Tuesday, February 16, 2010

Surviving Adversity

Many of Israel's enemies, including some home-grown ones, seem to feel that if enough pressure is brought to bear on the Jews, they'll give up on their national project and move "back" to where-ever, so long as it's far away. This is an odd preposition, with no evidence to back it up, but it seems to keep the Palestinians and many other Arabs hoping, and they undoubtedly garner satisfaction from Westerners and Jews who tell them eventually it'll work.

In week or two the Daf Yomi folks will pass this story, about obstinate perseverance in the face of the military might of the most powerful empire of the day, Rome. Many Jews grew up on the story, but in these days of limited Jewish education, perhaps many others haven't. I'm reasonably certain many of Israel's enemies don't know the story or the tradition it fits into, which is regrettable since they clearly underestimate how obstinate we can be. The story took place in the decade of 135-145 CE, most likely.

The Gemarah is discussing how judges are appointed, and they're examining the rule that only judges who have been accredited by three previously accredited judges may set fines.

-Really? So how to explain the story told by Rav Yehuda in the name of Rav? [Here's the story]
Blessed is the memory of Rabbi Yehuda ben Bava, for if not him, the laws of fines would have been forgotten.
- How forgotten? They could have been re-learned?
- Rather, the authority to apply them would have been abolished. Once the Roman rulers decreed that anyone who accredited judges [the word is smicha] would be killed, and anyone who received smicha would be killed, and any town where smicha was done would be destroyed, and any county were smicha happened would be razed. What did Rabbi Yehuda ben Bava do? He went to an empty spot between two mountains, between two towns between two counties in the area between Usha and Shfar'am, and there he did smicha for five scholars: Rabbi Meir and Rabbi Yehuda and Rabbi Shimon and Rabbi Yossi and Rabbi ELiezer ben Shamua. Rav Avaya adds Rabbi Nechemia to the list. When they realized they'd been seen by the enemy, he said to them, Run, my sons! What will happen to you, they cried. He told them, I'm here like an unturned stone [perhaps this means I won't run, and they'll kill me but I won't feel it, as a stone feels no pain]. The Roman soldiers didn't let up until they had stabbed him with 300 spears.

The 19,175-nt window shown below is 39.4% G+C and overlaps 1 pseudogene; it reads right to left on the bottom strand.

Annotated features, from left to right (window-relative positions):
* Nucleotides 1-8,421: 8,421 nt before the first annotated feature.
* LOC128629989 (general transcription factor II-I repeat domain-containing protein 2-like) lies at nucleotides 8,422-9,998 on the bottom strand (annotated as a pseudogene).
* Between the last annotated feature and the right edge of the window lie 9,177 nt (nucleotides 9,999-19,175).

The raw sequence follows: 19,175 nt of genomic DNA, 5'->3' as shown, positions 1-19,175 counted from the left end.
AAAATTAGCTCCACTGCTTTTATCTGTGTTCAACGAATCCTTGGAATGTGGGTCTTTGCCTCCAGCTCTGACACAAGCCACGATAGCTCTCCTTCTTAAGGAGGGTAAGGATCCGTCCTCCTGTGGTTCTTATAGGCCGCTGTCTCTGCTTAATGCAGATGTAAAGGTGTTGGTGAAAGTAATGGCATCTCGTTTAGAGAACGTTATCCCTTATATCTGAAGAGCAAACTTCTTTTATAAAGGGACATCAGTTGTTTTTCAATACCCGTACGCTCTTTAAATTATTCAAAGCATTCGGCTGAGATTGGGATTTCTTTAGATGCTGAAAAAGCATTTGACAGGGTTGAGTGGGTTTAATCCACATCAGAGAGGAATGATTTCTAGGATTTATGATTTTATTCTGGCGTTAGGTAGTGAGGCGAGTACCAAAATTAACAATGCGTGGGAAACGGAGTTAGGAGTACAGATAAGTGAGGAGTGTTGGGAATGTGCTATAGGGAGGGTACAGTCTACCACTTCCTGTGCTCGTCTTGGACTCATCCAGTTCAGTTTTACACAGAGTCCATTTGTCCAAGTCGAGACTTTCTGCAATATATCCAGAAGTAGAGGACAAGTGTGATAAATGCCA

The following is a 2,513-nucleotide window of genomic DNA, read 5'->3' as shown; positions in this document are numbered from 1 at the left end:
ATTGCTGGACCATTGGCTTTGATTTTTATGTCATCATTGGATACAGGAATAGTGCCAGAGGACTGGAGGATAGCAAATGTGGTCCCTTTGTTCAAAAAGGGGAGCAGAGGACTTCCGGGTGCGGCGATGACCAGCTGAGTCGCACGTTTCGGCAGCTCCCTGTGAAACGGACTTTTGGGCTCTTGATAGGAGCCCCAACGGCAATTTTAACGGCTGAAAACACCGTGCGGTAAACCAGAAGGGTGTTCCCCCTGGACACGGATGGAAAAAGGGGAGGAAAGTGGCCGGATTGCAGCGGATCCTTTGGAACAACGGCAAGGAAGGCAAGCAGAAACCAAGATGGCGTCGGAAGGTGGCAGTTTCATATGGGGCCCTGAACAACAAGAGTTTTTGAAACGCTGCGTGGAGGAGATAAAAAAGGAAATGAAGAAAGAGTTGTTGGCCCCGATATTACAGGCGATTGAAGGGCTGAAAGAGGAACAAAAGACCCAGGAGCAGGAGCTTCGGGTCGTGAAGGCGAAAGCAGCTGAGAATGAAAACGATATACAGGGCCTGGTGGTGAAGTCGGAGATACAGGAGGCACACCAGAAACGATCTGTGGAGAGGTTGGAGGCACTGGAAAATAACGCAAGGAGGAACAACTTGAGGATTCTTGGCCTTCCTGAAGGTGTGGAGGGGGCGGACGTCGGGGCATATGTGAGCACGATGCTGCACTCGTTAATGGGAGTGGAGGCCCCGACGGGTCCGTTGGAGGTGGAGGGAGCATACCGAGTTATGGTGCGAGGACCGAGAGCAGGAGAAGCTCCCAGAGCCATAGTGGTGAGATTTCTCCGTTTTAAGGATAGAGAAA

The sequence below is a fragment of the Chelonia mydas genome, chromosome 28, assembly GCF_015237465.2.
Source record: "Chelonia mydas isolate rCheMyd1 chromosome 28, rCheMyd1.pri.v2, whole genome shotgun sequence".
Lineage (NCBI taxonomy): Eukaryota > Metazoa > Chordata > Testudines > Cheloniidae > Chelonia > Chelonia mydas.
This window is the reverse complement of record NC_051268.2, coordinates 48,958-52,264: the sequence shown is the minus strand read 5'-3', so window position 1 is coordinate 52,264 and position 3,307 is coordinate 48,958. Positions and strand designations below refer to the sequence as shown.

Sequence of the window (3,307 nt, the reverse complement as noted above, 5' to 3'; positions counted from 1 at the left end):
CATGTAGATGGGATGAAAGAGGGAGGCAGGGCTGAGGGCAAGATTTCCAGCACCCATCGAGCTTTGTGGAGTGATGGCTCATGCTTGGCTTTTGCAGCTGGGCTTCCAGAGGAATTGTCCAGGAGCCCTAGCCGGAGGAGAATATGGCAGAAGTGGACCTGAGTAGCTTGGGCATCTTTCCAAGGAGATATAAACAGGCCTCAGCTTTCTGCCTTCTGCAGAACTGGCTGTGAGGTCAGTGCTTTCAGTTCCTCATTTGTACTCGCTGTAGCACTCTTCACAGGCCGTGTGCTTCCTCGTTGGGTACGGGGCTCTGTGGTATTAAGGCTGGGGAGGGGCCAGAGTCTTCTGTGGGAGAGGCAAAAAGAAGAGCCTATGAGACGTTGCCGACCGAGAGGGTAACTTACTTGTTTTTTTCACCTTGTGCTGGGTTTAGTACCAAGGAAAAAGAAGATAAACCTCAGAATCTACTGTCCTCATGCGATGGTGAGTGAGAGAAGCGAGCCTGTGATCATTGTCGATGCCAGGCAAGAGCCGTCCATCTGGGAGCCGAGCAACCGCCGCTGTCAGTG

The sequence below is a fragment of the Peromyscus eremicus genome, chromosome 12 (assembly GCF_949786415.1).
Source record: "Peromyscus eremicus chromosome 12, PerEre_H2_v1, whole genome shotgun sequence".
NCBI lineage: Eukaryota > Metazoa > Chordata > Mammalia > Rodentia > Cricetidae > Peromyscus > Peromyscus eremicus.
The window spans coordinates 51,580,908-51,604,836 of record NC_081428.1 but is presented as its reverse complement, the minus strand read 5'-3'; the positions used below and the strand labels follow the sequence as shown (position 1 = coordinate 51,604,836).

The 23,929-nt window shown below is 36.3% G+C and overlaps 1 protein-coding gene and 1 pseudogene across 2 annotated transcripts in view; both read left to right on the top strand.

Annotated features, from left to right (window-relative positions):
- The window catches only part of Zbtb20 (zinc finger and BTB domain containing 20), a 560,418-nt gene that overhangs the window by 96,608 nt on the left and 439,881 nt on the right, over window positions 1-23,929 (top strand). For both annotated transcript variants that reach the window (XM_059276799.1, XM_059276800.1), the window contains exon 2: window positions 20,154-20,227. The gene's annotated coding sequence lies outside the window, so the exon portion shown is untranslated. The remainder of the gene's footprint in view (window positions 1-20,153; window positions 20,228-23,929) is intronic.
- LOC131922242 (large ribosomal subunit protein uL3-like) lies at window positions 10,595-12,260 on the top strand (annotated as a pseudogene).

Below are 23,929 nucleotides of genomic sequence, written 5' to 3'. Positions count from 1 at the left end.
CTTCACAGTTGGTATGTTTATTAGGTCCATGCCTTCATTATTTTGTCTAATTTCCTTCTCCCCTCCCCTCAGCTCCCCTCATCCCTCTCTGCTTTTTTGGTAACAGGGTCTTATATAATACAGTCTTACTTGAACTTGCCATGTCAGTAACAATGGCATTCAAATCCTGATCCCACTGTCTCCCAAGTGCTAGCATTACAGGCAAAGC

The Gemarah isn't convinced: there were two additional judges there, but the story doesn't mention them because they were less important than Rabbi Yehuda ben Bava [so the story doesn't prove that a single judge can give smicha]

Another problem with the story:
Was Rabbi Meir accredited by Rabbi Yehuda ben Bava? Didn't Raba bar bar Hana teach us in the name of Rabbi Yochanan: Anyone who says Rabbi Meir wasn't given smicha by Rabbi Akiva, has it all wrong!
The Gemarah explains: Rabbi Akiva did give Rabbi Meir smicha, but he was too young at the time and it wasn't recognized, so he had to be given smicha again, this time by Rabbi Yehuda ben Bava.

The spot where this took place is still empty; you cross it when you take Route 6 north of the Barkai junction. Shfaram is an Arab-Druze town by the same name; Usha is a Jewish village.

[The daf Yomi thread starts and is explained here]


Fabián said...

Hi Yaakov. Can't be on road 6.

Between Usha and Shfaram is road 70 and 79, and it is way up north from where road 6 ends.

Fabián said...

At least on walla maps.

Yaacov said...

Oops! You're right, Fabian. Route 70 (not 79, I'd think). Though the next stage of route 6 is to replace route 70 - but it's not there yet, so I was being too futuristic, wasn't I.

If you're really looking at the terrain, I'd go further and say it probably wasn't between Usha and Shfar'am at all, since the hills there are very low; much more likely it happened near Harduf or Adi, if they wanted to hide in some forgotten valley. On the other hand, the Romans saw them, so perhaps it really was between Usha and Shfar'am, only not between two mountains.

Victor said...

Sheesh... post a Google maps tag as long as you're at it.

Anonymous said...

fascinating, please go on, find the place where legitimacy of the legal system was held up/defended/made to survive

but as to shape of hills, it's almost 2000 years - hills and landscapes might have changed a bit so Google would be of little help, ancient maps are needed